At a time when Facebook has been under increased public scrutiny like never before, the company is now hiring at least one of its fiercest antagonists.

On Tuesday, Facebook acknowledged that it had hired three veteran privacy law activists, including Nate Cardozo, an attorney formerly of the Electronic Frontier Foundation, who has been very publicly critical of the company in recent years.

In 2015, Cardozo once wrote in an op-ed that Facebook's "business model depends on our collective confusion and apathy about privacy."

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Posted in Facebook, Nate Cardozo, nathan white, Policy, robyn greene | Comments (0)

Senators ask Facebook why it tricked kids into spending parents’ money

January 29th, 2019
A boy looking at a smartphone.

Enlarge (credit: Getty Images | Jasmin Merdan)

Two Democratic senators have asked Facebook CEO Mark Zuckerberg to explain why the social network apparently "manipulated children into spending their parents' money without permission" while playing games on Facebook.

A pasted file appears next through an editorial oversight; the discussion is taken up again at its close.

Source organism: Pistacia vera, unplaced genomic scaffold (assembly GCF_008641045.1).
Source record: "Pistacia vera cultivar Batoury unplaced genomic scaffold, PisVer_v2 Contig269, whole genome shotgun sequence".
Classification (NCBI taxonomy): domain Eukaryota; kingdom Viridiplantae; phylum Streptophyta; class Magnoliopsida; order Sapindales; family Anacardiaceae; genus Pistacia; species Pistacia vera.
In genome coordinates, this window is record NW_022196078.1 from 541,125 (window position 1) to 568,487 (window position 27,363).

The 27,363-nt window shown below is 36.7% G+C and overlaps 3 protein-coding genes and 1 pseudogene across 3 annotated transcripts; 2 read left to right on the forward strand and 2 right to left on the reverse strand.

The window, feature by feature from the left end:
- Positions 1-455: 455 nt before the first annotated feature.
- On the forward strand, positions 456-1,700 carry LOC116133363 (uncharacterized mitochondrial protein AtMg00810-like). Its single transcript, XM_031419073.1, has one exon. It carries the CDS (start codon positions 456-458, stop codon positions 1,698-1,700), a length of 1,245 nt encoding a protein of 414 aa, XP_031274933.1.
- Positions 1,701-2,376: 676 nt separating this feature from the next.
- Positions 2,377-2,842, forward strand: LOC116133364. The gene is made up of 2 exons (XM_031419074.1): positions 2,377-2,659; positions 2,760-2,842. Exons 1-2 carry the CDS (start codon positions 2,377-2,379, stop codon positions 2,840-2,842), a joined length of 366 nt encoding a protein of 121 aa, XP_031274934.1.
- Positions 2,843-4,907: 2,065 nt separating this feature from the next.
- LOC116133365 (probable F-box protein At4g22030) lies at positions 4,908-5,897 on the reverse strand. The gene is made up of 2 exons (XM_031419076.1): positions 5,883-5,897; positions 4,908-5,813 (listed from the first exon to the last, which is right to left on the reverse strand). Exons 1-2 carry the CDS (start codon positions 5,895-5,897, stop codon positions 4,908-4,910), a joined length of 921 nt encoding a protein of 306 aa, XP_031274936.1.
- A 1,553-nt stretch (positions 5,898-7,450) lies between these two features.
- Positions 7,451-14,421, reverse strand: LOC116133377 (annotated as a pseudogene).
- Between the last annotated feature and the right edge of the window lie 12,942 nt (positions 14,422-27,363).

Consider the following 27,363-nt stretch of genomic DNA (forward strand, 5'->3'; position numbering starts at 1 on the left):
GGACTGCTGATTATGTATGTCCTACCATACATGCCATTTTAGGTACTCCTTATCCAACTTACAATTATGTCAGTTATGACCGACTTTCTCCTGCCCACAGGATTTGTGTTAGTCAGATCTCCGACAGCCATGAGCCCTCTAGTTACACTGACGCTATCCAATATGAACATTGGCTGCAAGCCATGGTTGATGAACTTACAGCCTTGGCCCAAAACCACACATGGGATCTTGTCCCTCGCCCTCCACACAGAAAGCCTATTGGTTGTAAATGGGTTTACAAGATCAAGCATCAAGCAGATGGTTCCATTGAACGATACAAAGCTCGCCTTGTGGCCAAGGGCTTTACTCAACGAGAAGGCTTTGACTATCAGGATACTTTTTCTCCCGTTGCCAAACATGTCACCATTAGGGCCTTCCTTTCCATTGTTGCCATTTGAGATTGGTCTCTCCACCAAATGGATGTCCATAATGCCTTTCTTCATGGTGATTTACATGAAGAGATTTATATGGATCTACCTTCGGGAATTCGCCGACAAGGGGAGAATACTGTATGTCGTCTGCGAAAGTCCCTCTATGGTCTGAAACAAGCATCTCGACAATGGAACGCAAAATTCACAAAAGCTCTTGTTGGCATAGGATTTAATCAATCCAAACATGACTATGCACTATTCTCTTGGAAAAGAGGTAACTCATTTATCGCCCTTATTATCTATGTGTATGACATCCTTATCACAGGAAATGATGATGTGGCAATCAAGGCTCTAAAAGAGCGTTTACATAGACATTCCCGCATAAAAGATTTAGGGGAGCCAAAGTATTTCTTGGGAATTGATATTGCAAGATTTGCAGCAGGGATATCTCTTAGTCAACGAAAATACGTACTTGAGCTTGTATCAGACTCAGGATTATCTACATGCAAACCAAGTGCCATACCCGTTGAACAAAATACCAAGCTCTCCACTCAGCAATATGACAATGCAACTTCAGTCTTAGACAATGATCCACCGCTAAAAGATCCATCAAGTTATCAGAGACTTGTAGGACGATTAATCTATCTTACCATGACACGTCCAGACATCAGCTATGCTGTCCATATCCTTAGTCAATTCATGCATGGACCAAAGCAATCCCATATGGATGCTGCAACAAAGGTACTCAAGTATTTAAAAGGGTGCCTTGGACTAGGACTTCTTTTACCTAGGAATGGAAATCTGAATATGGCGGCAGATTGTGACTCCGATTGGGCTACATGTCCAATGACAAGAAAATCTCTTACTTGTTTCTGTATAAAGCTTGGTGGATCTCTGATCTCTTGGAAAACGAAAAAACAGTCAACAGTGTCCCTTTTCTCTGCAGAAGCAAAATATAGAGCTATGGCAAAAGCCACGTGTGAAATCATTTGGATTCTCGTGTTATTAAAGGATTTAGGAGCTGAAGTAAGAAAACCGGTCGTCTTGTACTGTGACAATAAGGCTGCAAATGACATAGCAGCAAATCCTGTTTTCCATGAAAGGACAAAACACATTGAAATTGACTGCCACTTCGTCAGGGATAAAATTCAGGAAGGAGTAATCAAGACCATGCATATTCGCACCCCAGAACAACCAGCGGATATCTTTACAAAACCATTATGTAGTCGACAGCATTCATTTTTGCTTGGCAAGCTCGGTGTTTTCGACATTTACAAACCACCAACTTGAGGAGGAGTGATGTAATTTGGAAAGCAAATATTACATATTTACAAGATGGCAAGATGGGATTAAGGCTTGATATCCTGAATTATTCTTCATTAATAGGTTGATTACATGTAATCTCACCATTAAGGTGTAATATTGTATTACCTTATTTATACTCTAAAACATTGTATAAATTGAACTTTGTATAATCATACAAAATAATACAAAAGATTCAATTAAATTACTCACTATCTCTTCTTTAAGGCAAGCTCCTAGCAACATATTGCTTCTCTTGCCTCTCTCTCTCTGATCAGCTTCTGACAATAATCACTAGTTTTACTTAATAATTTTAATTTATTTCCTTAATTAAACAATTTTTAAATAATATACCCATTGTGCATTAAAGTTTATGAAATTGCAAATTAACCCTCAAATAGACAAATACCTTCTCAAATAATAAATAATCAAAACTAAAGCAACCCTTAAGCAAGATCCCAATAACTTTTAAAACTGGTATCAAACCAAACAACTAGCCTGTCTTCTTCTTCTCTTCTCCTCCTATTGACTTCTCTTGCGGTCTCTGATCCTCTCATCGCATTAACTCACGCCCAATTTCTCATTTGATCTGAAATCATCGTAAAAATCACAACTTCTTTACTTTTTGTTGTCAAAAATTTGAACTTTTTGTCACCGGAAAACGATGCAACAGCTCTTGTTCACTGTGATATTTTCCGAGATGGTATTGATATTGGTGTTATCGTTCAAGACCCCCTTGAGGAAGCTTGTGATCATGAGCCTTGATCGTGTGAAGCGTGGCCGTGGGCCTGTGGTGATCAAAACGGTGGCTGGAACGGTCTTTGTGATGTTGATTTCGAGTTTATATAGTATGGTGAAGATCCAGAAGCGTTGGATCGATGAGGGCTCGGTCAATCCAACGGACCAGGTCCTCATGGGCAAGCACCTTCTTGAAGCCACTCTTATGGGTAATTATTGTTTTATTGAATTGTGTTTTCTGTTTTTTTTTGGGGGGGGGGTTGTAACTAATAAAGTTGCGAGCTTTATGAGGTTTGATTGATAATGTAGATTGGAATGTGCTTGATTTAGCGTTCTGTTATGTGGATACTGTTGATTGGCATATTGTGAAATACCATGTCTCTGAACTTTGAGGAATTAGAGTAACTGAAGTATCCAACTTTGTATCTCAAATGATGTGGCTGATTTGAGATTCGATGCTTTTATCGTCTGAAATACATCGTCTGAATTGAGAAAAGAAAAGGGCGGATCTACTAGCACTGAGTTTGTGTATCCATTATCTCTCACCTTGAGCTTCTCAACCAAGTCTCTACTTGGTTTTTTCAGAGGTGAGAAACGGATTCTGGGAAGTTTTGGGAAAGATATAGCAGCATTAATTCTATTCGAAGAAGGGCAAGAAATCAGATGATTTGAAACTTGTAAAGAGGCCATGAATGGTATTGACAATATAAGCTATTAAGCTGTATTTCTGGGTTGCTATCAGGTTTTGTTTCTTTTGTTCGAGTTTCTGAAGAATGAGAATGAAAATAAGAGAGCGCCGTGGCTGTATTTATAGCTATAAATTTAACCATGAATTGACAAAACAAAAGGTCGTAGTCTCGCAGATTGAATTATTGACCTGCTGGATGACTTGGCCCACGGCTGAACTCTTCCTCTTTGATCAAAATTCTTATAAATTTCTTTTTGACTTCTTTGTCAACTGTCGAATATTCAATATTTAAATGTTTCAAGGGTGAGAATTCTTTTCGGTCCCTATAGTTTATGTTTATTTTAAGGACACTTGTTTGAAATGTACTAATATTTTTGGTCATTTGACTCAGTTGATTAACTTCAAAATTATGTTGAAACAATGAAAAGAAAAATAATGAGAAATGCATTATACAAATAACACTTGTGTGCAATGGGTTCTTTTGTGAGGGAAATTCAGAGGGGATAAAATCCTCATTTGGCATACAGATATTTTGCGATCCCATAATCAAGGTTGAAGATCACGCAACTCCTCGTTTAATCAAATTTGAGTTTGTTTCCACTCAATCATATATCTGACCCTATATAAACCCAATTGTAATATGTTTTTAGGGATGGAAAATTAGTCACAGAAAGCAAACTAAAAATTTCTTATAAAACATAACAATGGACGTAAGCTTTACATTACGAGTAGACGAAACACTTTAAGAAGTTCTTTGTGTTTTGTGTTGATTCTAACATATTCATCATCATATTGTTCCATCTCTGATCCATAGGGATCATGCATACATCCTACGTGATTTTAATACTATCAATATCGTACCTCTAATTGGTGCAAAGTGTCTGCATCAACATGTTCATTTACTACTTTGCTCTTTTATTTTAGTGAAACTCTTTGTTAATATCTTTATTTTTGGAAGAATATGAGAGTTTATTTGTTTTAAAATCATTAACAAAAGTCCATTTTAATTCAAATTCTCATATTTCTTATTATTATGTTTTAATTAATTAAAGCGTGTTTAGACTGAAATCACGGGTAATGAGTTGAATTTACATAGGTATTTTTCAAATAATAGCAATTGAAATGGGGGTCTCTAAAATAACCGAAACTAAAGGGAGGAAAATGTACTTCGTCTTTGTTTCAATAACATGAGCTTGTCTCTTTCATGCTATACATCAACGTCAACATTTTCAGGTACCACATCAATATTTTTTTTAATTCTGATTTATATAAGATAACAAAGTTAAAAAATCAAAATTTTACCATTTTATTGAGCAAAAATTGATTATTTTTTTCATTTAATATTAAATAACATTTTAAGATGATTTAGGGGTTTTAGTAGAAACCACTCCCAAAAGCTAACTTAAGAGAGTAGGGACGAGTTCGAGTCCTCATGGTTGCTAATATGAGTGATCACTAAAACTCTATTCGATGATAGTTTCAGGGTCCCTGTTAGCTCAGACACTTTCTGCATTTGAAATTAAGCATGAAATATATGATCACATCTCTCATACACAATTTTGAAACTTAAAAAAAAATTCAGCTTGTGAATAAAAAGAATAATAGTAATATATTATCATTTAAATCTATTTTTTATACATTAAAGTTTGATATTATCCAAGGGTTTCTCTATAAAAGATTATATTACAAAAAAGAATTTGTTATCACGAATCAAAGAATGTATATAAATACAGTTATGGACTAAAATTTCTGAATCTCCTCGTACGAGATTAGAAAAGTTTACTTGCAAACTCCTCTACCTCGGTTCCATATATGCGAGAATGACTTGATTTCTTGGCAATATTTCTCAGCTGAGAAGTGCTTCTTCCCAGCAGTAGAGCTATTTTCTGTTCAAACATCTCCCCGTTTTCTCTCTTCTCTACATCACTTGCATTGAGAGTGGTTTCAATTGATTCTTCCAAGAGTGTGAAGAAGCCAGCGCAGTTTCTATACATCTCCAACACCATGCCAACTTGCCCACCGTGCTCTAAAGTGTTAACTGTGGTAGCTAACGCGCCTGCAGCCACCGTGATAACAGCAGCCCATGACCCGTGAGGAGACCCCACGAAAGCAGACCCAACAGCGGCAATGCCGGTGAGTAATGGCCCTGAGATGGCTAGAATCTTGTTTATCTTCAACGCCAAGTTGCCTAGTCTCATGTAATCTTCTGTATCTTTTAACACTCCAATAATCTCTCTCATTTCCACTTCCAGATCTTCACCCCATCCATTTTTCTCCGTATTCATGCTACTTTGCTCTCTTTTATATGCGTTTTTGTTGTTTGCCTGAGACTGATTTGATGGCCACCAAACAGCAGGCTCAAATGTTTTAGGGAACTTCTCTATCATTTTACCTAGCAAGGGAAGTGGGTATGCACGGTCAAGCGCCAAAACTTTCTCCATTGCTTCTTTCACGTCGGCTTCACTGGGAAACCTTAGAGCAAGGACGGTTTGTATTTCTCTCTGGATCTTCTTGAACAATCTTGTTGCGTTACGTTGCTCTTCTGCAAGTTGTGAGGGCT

"A new report from the Center for Investigative Reporting shows that your company had a policy of willful blindness toward credit card charges by children—internally referred to as 'friendly fraud'—in order to boost revenue at the expense of parents," US Sens. Edward Markey (D-Mass.) and Richard Blumenthal (D-Conn.) wrote in a letter to Zuckerberg today. "Notably, Facebook appears to have rejected a plan that would have effectively mitigated this risk and instead doubled down on maximizing revenue."

Because parents didn't know that children would be able to make purchases without additional verification, "many young users incurred several thousands of dollars in charges while playing games like Angry Birds, Petville, Wild Ones, and Barn Buddy," the senators' letter said.

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Posted in blumenthal, Facebook, Mark Zuckerberg, markey, Policy | Comments (0)